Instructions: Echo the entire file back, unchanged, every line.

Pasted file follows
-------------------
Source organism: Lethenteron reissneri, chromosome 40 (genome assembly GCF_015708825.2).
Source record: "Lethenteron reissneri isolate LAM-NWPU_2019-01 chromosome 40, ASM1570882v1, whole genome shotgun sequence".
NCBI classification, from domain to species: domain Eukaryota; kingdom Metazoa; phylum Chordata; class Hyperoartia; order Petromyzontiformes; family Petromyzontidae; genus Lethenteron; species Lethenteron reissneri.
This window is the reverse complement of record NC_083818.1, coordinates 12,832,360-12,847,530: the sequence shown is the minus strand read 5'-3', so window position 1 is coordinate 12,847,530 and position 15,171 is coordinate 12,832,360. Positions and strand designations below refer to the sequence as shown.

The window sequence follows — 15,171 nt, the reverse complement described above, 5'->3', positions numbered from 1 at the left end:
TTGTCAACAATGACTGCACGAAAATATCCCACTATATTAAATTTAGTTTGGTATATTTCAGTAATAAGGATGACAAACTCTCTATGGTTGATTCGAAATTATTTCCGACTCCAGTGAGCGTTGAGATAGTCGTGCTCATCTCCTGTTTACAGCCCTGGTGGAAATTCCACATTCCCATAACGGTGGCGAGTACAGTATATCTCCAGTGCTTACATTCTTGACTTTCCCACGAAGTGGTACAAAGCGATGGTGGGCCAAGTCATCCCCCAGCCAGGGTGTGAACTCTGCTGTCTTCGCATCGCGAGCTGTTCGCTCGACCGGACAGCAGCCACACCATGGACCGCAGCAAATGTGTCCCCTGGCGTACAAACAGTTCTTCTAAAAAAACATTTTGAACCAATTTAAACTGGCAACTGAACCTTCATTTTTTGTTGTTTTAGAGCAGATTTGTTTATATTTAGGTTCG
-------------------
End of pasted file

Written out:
Source organism: Lethenteron reissneri, chromosome 40 (genome assembly GCF_015708825.2).
Source record: "Lethenteron reissneri isolate LAM-NWPU_2019-01 chromosome 40, ASM1570882v1, whole genome shotgun sequence".
NCBI classification, from domain to species: domain Eukaryota; kingdom Metazoa; phylum Chordata; class Hyperoartia; order Petromyzontiformes; family Petromyzontidae; genus Lethenteron; species Lethenteron reissneri.
This window is the reverse complement of record NC_083818.1, coordinates 12,832,360-12,847,530: the sequence shown is the minus strand read 5'-3', so window position 1 is coordinate 12,847,530 and position 15,171 is coordinate 12,832,360. Positions and strand designations below refer to the sequence as shown.

The window sequence follows — 15,171 nt, the reverse complement described above, 5'->3', positions numbered from 1 at the left end:
TTGTCAACAATGACTGCACGAAAATATCCCACTATATTAAATTTAGTTTGGTATATTTCAGTAATAAGGATGACAAACTCTCTATGGTTGATTCGAAATTATTTCCGACTCCAGTGAGCGTTGAGATAGTCGTGCTCATCTCCTGTTTACAGCCCTGGTGGAAATTCCACATTCCCATAACGGTGGCGAGTACAGTATATCTCCAGTGCTTACATTCTTGACTTTCCCACGAAGTGGTACAAAGCGATGGTGGGCCAAGTCATCCCCCAGCCAGGGTGTGAACTCTGCTGTCTTCGCATCGCGAGCTGTTCGCTCGACCGGACAGCAGCCACACCATGGACCGCAGCAAATGTGTCCCCTGGCGTACAAACAGTTCTTCTAAAAAAACATTTTGAACCAATTTAAACTGGCAACTGAACCTTCATTTTTTGTTGTTTTAGAGCAGATTTGTTTATATTTAGGTTCG